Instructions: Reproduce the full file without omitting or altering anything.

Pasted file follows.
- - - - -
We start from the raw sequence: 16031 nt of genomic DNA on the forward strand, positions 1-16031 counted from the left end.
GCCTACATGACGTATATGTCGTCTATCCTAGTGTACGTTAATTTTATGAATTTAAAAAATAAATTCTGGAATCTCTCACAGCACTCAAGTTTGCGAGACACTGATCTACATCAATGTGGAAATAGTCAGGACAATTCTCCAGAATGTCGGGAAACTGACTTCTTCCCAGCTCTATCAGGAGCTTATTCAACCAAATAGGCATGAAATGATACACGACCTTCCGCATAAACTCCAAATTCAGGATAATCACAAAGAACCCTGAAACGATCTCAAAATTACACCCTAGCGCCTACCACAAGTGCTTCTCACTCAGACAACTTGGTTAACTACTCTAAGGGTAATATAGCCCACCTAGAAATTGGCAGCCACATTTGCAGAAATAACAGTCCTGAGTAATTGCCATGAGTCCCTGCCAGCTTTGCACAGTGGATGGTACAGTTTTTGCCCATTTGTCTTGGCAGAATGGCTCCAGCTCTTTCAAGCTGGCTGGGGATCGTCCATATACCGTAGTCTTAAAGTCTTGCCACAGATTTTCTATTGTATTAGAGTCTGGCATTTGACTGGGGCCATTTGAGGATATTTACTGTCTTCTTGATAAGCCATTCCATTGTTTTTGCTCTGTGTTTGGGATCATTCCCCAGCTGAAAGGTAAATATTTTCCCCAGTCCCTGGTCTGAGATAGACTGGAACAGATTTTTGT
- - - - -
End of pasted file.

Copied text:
We start from the raw sequence: 16031 nt of genomic DNA on the forward strand, positions 1-16031 counted from the left end.
GCCTACATGACGTATATGTCGTCTATCCTAGTGTACGTTAATTTTATGAATTTAAAAAATAAATTCTGGAATCTCTCACAGCACTCAAGTTTGCGAGACACTGATCTACATCAATGTGGAAATAGTCAGGACAATTCTCCAGAATGTCGGGAAACTGACTTCTTCCCAGCTCTATCAGGAGCTTATTCAACCAAATAGGCATGAAATGATACACGACCTTCCGCATAAACTCCAAATTCAGGATAATCACAAAGAACCCTGAAACGATCTCAAAATTACACCCTAGCGCCTACCACAAGTGCTTCTCACTCAGACAACTTGGTTAACTACTCTAAGGGTAATATAGCCCACCTAGAAATTGGCAGCCACATTTGCAGAAATAACAGTCCTGAGTAATTGCCATGAGTCCCTGCCAGCTTTGCACAGTGGATGGTACAGTTTTTGCCCATTTGTCTTGGCAGAATGGCTCCAGCTCTTTCAAGCTGGCTGGGGATCGTCCATATACCGTAGTCTTAAAGTCTTGCCACAGATTTTCTATTGTATTAGAGTCTGGCATTTGACTGGGGCCATTTGAGGATATTTACTGTCTTCTTGATAAGCCATTCCATTGTTTTTGCTCTGTGTTTGGGATCATTCCCCAGCTGAAAGGTAAATATTTTCCCCAGTCCCTGGTCTGAGATAGACTGGAACAGATTTTTGT